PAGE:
DOI: 10.1111/trf.17528 ISSN:

Trends and predictions of perioperative transfusion and venous thromboembolism in hepatectomy using a North American Registry

Monica Ha, Kenneth E. Stewart, Amir L. Butt, Kofi B. Vandyck, Sydany Tran, Ajay Jain, Barish Edil, Kenichi A. Tanaka
  • Hematology
  • Immunology
  • Immunology and Allergy



Studies indicate a link between allogeneic blood transfusion and venous thromboembolism (VTE) post‐major surgery. Analyzing trends and predictors of these outcomes after hepatectomy can inform risk management.


The American College of Surgeons National Surgical Quality Improvement Program database was used for a retrospective analysis. Primary outcomes were perioperative red blood cell (RBC) transfusion and VTE events within 30 days of hepatectomy. Seven‐year trends and predictors were evaluated.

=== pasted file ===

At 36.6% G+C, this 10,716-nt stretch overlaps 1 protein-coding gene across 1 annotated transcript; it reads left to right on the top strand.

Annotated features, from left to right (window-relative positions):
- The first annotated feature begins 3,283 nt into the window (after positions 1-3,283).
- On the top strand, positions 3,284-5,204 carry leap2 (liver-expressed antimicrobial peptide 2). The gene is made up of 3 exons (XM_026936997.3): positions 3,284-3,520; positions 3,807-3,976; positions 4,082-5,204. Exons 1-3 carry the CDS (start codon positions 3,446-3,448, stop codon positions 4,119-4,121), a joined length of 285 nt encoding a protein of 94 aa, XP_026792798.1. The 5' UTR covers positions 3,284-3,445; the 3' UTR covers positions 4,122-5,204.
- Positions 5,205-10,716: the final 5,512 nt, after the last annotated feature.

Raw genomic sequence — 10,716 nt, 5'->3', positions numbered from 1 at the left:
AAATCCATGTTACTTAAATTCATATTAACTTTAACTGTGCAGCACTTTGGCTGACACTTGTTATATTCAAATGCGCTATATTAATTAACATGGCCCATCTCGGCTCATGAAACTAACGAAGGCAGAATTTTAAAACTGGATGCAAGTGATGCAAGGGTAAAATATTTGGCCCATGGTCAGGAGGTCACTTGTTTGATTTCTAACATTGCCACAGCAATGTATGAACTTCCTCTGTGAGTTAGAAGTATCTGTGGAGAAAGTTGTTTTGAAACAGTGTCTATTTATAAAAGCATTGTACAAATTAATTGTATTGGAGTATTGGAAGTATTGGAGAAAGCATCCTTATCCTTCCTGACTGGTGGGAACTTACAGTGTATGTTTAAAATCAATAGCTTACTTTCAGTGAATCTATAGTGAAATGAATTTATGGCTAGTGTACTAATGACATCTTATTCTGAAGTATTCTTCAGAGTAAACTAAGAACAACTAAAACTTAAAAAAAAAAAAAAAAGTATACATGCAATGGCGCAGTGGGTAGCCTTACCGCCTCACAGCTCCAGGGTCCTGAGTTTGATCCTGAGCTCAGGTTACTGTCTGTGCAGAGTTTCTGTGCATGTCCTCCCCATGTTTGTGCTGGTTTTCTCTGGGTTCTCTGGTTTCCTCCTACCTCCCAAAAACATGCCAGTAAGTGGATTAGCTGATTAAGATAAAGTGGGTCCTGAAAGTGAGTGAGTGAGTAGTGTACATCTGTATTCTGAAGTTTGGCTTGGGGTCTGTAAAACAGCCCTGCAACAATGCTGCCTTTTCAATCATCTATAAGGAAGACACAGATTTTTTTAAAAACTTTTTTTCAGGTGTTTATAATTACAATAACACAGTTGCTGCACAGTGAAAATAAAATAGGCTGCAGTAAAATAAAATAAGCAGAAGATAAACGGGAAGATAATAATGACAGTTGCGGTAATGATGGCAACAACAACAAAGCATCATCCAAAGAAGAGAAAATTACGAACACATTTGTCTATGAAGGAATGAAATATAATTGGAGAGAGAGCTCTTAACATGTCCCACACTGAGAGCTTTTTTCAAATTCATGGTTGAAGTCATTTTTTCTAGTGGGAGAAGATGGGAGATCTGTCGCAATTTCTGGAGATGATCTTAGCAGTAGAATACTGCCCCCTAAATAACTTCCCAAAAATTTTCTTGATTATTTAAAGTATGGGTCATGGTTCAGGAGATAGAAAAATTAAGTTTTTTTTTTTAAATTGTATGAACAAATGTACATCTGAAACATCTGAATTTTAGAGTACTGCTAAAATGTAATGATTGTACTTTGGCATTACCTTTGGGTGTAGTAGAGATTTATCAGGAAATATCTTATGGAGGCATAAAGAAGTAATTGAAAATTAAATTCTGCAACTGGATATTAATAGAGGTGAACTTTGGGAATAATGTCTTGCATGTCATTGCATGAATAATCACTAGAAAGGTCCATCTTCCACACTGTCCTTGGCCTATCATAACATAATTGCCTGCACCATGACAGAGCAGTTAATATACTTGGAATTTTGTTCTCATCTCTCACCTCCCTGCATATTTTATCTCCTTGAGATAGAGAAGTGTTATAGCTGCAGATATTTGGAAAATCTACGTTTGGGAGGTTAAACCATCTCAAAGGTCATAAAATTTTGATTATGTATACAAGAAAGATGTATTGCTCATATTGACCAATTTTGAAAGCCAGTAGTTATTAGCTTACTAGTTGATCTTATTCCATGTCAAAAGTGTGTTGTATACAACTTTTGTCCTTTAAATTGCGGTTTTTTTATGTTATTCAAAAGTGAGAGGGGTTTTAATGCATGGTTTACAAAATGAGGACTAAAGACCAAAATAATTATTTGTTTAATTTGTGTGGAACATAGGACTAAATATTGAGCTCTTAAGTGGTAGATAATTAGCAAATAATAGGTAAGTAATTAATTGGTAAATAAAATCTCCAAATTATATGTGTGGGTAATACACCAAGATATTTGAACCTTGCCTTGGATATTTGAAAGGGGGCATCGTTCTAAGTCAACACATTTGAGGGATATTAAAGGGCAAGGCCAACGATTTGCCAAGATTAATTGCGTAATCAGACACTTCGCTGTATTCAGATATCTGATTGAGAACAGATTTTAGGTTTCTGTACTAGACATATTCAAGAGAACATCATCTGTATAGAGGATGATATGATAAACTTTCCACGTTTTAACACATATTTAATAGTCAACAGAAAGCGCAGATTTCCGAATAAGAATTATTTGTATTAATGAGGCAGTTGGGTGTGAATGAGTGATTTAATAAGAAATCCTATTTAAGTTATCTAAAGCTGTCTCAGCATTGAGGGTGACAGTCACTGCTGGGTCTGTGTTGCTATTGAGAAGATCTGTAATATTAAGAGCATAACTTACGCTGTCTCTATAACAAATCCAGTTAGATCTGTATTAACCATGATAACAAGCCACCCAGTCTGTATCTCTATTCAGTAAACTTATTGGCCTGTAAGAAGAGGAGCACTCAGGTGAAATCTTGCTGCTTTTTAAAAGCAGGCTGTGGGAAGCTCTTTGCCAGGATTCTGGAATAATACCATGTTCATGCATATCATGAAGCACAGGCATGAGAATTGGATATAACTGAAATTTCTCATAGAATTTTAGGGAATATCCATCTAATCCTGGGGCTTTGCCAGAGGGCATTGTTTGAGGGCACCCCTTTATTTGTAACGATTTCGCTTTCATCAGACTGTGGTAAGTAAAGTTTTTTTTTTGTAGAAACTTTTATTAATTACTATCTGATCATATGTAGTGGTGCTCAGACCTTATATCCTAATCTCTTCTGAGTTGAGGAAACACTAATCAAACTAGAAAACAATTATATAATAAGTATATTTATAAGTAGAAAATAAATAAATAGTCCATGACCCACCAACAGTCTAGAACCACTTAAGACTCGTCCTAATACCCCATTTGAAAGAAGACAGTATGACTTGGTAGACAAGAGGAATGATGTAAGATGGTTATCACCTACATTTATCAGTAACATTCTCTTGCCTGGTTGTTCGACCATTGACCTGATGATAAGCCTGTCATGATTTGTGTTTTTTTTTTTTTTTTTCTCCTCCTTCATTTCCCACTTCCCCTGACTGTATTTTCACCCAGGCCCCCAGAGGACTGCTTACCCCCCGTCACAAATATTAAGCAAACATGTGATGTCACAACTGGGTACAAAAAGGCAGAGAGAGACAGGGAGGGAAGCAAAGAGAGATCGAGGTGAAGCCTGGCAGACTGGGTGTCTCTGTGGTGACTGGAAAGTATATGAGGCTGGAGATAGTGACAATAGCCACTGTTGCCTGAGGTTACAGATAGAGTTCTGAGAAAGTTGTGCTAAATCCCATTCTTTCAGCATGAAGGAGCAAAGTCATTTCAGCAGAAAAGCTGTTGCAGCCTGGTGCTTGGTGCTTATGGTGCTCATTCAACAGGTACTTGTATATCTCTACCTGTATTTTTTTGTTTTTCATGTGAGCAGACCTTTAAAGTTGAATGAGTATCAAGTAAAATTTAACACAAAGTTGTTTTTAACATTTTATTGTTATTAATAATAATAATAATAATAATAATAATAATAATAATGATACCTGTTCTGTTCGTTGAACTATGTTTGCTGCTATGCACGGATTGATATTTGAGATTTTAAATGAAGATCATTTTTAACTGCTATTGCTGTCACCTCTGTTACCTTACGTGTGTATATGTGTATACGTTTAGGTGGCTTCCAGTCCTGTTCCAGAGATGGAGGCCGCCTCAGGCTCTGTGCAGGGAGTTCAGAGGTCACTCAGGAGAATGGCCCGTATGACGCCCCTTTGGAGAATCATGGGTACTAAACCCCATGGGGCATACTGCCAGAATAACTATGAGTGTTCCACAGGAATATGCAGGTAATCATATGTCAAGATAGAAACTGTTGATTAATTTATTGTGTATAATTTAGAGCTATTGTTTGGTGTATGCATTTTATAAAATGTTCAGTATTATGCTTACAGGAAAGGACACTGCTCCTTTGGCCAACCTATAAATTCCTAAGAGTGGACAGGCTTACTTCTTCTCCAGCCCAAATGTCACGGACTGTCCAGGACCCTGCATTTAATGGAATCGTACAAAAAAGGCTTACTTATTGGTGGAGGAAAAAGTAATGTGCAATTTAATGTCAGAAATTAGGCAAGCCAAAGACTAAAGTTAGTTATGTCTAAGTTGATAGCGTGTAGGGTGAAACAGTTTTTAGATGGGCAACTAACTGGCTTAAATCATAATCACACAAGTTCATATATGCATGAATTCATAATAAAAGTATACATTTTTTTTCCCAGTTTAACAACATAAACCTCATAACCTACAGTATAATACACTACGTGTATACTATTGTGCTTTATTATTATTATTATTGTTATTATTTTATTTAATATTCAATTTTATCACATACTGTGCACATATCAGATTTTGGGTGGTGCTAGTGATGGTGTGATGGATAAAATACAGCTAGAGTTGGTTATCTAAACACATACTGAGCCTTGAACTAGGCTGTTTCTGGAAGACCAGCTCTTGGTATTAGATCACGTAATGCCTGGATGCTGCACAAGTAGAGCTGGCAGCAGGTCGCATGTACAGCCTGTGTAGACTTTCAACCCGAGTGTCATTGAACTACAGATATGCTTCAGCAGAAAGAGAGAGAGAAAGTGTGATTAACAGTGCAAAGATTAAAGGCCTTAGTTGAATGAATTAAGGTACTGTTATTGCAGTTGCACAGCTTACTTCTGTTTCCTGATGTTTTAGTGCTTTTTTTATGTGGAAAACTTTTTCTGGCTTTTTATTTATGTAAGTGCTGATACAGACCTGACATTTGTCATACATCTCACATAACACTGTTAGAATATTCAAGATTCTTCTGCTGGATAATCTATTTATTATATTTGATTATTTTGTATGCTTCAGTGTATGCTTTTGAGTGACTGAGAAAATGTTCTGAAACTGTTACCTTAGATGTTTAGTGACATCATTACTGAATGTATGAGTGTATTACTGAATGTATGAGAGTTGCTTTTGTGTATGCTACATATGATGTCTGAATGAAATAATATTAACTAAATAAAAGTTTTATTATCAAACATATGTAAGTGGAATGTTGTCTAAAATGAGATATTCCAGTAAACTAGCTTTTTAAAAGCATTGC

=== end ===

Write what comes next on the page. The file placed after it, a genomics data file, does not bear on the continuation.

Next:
Among 29,131 hepatectomy patients, transfusion rates showed no statistically significant decreasing trends (p = .122) from 2014 to 2020 (18.13%–16.71%), while VTE rates showed a downward trend over the 7 years (p = .021); 17.2% received RBC transfusion, with higher rates in surgeries lasting ≥282 min (median: 220 min). Calculated RBC mass [hematocrit (%) × body weight (kg) × 10−5 × 70/(body mass index/22)] at or below 1.5 L substantially increased transfusion odds. VTE was reported postoperatively in 2.6% of cases more frequently in longer cases involving transfusions. The adjusted odds ratio (aOR) of VTE escalated from the shortest operative time to the longest (3.17; 95% confidence interval [CI], 2.37–4.22). The adjusted odds of VTE doubled for transfused patients compared to non‐transfused patients (aOR, 2.19; 95% CI, 1.86–2.57).


Rates of RBC transfusion and VTE rates hepatectomy have minimally changed in the recent years. VTE prevention is challenging in extended surgeries at increased risk of bleeding and RBC transfusions. Patient‐level data on coagulation and thromboprophylaxis can potentially refine risk assessment for postoperative VTE.

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